MOSCOW — Since the USSR launched Sputnik in 1957, space has always been seen as a domain for potential conflict. The technology required to reach orbit has inherent military applications, and the importance of space-based military assets — communications and intelligence satellites — has only grown over the past 60 years.

But few have been as explicit about the military aspects of space technology as U.S. President Donald Trump. Announcing an executive order on June 19 to create a sixth branch of the U.S. military, known as the Space Force, Trump said a new service was needed to ensure American dominance on the high frontier — apparently undercutting his defense secretary, James Mattis.

“We don’t want China and Russia and other countries leading us,” Trump said.

An effigy of the dog Laika, the first living creature in space, inside a replica of the satellite Sputnik II at the Central House of Aviation and Cosmonautics in Moscow. (Mladen Antonov/AFP via Getty Images)
An effigy of the dog Laika, the first living creature in space, inside a replica of the satellite Sputnik II at the Central House of Aviation and Cosmonautics in Moscow. (Mladen Antonov/AFP via Getty Images)

This justification is particularly vexing when taking into account what these potential American adversaries are actually doing in space, especially Russia. Trump is moving to separate space activities from the Air Force, but in 2015 Russia actually merged its space force with the air force in an attempt to consolidate command authority and replicate the traditional U.S. approach.

The Russian Aerospace Forces, as the branch is now known, is in many ways a three-branch service combining elements of the space forces, air forces, as well as air and missile defense forces under a single command. Beyond following the American example, Russia’s justification was that space is increasingly integrated, rather than separated, from everything else.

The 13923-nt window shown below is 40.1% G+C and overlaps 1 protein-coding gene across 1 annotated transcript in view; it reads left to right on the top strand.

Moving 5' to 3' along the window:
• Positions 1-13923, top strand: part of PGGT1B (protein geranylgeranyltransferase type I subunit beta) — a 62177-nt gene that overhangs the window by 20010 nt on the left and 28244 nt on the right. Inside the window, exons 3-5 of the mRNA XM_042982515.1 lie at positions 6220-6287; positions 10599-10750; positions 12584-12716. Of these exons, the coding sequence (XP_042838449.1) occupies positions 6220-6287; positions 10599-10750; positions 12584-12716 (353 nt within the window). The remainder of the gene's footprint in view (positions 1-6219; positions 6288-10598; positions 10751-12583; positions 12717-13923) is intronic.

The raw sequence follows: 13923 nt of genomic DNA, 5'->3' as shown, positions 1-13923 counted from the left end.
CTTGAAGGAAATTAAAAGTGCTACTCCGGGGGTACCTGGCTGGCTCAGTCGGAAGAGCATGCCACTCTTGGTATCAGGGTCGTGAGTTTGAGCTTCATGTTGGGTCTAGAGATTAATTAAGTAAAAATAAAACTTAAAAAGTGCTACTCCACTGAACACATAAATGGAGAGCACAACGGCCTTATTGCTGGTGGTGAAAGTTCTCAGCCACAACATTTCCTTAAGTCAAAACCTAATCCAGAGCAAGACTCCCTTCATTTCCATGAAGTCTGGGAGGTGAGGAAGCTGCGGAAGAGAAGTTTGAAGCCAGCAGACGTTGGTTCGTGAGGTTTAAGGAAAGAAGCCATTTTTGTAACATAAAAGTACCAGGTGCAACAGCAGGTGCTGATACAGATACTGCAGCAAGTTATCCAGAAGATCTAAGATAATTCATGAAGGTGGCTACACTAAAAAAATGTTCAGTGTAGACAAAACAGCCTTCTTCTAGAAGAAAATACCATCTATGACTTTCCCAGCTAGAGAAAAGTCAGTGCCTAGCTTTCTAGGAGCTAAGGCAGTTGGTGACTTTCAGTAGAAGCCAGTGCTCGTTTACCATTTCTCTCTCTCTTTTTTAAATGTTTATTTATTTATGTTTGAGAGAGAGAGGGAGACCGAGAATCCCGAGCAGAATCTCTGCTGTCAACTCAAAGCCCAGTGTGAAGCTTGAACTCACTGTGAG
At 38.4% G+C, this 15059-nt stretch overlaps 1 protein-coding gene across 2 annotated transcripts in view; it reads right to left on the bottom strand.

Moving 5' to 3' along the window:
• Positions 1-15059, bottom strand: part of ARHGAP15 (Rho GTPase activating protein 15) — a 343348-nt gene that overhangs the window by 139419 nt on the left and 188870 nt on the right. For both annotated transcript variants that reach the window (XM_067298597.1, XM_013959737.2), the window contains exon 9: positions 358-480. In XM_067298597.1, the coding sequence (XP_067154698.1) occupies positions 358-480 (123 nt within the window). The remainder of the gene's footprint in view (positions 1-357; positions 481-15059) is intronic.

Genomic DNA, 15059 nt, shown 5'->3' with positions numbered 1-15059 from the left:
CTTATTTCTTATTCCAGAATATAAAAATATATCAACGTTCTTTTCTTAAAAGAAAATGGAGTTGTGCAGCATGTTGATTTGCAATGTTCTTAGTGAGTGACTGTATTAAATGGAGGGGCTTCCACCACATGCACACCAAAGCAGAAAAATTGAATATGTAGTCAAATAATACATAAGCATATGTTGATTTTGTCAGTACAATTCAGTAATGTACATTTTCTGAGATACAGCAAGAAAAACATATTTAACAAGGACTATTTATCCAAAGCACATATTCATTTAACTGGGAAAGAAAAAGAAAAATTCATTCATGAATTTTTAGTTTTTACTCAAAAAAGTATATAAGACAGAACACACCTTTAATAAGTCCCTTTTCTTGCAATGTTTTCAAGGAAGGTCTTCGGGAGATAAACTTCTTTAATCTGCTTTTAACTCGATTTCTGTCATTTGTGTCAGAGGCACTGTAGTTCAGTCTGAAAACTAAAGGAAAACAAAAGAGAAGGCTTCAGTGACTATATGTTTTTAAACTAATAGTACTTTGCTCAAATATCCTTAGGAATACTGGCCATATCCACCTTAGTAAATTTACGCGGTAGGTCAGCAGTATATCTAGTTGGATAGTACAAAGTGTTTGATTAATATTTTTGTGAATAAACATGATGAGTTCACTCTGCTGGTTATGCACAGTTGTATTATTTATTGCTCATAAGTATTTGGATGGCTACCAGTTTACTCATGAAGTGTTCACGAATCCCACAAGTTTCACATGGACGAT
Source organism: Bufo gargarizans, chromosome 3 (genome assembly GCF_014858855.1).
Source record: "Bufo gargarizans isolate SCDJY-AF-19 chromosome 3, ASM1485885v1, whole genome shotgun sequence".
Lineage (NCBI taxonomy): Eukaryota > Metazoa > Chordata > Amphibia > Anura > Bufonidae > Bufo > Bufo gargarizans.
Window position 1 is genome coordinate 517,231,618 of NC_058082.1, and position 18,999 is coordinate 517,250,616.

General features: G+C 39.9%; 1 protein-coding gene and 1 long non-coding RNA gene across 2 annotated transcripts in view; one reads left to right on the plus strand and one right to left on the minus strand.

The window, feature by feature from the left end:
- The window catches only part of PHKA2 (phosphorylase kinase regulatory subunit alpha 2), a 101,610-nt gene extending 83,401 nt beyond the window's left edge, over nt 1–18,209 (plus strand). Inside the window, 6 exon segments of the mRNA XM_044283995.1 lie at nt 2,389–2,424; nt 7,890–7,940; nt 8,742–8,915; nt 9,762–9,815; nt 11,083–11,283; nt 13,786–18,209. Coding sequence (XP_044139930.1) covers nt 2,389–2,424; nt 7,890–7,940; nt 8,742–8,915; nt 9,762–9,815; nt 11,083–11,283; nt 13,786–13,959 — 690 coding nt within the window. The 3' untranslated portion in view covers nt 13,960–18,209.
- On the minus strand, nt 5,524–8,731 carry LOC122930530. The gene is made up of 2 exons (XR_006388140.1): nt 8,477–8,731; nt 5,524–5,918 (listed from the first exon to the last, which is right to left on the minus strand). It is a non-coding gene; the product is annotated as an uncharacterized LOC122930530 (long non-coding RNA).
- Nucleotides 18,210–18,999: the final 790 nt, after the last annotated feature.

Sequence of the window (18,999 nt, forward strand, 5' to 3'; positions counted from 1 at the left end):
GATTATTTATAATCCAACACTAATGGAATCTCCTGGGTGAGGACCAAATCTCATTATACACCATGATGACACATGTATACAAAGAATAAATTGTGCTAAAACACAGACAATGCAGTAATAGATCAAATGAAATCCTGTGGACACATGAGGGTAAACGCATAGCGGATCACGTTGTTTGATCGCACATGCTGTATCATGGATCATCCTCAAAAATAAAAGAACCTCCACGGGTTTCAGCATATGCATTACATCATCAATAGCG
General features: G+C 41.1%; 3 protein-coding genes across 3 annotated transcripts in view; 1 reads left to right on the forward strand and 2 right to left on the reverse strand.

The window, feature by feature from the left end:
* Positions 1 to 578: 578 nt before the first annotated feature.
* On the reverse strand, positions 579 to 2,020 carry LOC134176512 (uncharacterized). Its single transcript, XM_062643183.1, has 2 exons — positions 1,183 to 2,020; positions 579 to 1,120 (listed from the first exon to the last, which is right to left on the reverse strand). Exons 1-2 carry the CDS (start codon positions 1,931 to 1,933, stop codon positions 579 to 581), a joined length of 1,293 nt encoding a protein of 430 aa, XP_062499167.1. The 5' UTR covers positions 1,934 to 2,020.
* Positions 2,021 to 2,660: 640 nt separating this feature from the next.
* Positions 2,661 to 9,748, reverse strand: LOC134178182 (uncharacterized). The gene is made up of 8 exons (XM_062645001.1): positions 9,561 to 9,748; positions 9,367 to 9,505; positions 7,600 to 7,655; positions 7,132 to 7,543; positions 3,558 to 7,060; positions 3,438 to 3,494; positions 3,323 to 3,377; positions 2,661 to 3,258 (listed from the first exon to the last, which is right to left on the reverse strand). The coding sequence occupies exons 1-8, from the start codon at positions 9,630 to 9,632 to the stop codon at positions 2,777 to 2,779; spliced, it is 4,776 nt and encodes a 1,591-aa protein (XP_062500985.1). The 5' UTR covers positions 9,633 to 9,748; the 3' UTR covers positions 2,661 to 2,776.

Announcing the merger in 2015, Russian Defense Minister Sergei Shoigu said the merger “makes it possible [...] to concentrate in a single command all responsibility for formulating military and technical policy for the development of troops dealing with tasks in the aerospace theater and [...] to raise the efficiency of their use through closer integration.”

If Trump has his way, the United States and Russia will have switched their historic outlooks on space as a domain of war. And the United States may be moving backward.

“The reason for Russia’s integration, is that the ISR capabilities required for air defense, missile defense, and anti satellite missions are closely related and multirole,” says Michael Kofman, an expert on the Russian military at the Virginia-based CNA think tank. “Their mission definitions and the boundary between them is entirely contrived and artificial.”

The fourth domain

The problem that space has presented military thinkers since the ‘50s is where to draw the line between air and space activities. In broad strokes, the United States very quickly ruled everything above ground is the domain of the air force, while the Soviet Union drew a line and distinguished between air and space as zones of operation and divvied responsibilities as such.

Back then, military space assets were quite limited and authority over activities in space were given to the Strategic Rocket Forces — the branch of the Soviet and now Russian military with command authority over nuclear ballistic missiles. The left the branch responsible for space launches and whatever military hardware was placed into orbit.

This state of affairs began to change in the 1980s, when command over Soviet space assets were subordinated directly under the Ministry of Defense in light of their expanding role. In 1992, after the collapse of the Soviet Union, the new Russia created a special branch, the Space Forces, to oversee space launch, space defenses, long-range radars, and so on.